Brune, C. J., and Henderson, Hammond, Prescott, Horney, Marbury and Sybert, JJ.
The applicant, Jack L. Herrman, who had been sentenced to imprisonment for robbery with a deadly weapon, was found by a jury to be a defective delinquent and he now seeks leave to appeal from that determination. The applicant, who comes from a broken home, has an extensive record of unlawful activity beginning at the age of ten. He is now eighteen.
The State argues that the present application, filed on February 16, 1962, should be dismissed since it was not filed within thirty days from the passage on October 27, 1961, of the order appealed from. Code (1961 Cum. Supp.), Art. 31 B,
Sec. 11. However, on November 25, 1961, within the thirty-day period, the applicant wrote a letter to the trial court concerning appeal, which, though deficient in form, was treated as an application for leave to appeal and the record was forwarded to this Court. We shall therefore treat the application of February 16, 1962, as supplementary to the November 25, 1961, application, and consider the matter. Cf. Ambrose v. Director, 224 Md. 656 (1961).
The applicant has raised numerous contentions all of which have been found to be without merit.
He has made several bald allegations as to the unconstitutionality of the defective delinquent statute, Code (1957 ed., 1961 Cum. Supp.), Art. 31B, and in addition challenges it on the ground that it permits double jeopardy and cruel and unusual punishment, and violates the equal protection clause as well as the prohibitions against ex post facto laws and self-incrimination. All these constitutional objections were raised and rejected in Simmons v. Director, 227 Md. 661 (1962), and are rejected here.
In addition, the applicant states he was tried for a civil "offense" by a criminal procedure. The record shows that the procedure employed was in accordance with the statute and if applicant's statement was meant to imply that the defective delinquency proceeding is criminal in nature, we will reiterate that it clearly is not. The same answer applies to applicant's next contention, that he should be held only on definite proof of a specific offense. No issue of guilt or innocence of a crime is involved, the sole question being whether or not the person is a defective delinquent. Nor was it a violation of the patient-physician privilege to admit the testimony of the examining psychiatrist and psychologist. All of these contentions were made and found without merit in Simmons v. Director, supra.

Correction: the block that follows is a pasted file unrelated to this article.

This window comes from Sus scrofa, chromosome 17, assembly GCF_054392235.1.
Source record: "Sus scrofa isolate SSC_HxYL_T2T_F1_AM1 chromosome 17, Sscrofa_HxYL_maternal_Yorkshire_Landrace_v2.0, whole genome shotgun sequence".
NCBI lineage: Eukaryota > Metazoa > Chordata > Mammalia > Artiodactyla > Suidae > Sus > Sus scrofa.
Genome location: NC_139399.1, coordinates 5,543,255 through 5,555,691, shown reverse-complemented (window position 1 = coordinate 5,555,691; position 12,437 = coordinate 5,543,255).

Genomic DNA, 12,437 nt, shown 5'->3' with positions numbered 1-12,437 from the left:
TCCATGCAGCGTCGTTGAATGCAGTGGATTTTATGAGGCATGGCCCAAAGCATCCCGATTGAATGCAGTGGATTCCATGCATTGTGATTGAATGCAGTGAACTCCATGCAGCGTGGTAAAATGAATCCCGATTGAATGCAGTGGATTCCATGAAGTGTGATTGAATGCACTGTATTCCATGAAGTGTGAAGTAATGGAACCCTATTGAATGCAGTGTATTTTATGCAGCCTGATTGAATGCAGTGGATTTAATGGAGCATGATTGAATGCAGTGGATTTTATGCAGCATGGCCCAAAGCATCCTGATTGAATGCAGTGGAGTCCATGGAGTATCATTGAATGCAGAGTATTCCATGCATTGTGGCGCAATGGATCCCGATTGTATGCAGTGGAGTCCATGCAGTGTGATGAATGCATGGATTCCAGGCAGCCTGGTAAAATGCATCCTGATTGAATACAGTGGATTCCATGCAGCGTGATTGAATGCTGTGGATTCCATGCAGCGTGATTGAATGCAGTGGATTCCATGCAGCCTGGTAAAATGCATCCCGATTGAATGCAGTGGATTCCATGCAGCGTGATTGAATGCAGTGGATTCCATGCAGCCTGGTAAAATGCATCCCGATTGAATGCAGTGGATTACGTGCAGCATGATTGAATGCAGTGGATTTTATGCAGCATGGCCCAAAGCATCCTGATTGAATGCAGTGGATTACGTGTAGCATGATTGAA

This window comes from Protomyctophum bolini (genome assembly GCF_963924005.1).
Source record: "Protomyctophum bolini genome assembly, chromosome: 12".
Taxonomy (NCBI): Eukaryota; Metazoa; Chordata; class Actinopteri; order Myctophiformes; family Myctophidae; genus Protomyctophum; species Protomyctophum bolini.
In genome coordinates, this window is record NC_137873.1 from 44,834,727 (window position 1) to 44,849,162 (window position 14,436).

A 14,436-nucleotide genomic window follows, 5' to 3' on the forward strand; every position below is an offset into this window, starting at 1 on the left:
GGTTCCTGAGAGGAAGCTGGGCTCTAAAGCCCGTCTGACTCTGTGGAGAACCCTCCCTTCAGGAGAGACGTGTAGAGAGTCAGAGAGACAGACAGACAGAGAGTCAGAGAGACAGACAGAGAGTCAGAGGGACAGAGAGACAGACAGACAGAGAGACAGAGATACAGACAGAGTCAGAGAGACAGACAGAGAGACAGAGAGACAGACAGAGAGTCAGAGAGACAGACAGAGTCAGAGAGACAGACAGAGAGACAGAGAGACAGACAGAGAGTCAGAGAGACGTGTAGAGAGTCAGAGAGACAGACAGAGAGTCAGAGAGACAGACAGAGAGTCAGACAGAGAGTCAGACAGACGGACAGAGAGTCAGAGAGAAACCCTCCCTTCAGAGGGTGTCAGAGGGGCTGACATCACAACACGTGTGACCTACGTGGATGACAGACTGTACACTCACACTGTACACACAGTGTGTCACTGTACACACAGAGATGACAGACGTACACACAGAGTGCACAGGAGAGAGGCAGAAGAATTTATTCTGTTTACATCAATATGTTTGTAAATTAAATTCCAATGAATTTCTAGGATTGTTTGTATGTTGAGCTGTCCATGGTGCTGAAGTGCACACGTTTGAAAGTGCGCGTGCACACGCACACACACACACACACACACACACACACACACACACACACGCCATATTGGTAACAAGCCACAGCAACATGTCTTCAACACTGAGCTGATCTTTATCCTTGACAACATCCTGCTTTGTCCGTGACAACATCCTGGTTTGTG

Applicant makes a series of contentions which were not raised at the hearing below, namely that: he was not given notice of the "charge" against him; he was interrogated against his will; he was not informed of his rights under the fifth amendment or due process clause; evidence obtained
against his will was used against him at the hearing; he was denied a speedy trial; evidence illegally obtained was used to convict; records, papers, etc., of applicant were used against him; the charge to the jury was improper. Since the points were not raised below they are not properly before us on appeal. Barnes v. Director, 227 Md. 641 (1961).
Applicant's remaining contentions must be similarly rejected. If in fact he was not served a copy of the order for examination as required by Code (1961 Cum. Supp.), Art. 31B, Sec. 6 (b), the failure to raise any question about it in the trial court amounted to a waiver of any right based thereon. Brown v. Director, 224 Md. 635 (1960). Nor was ...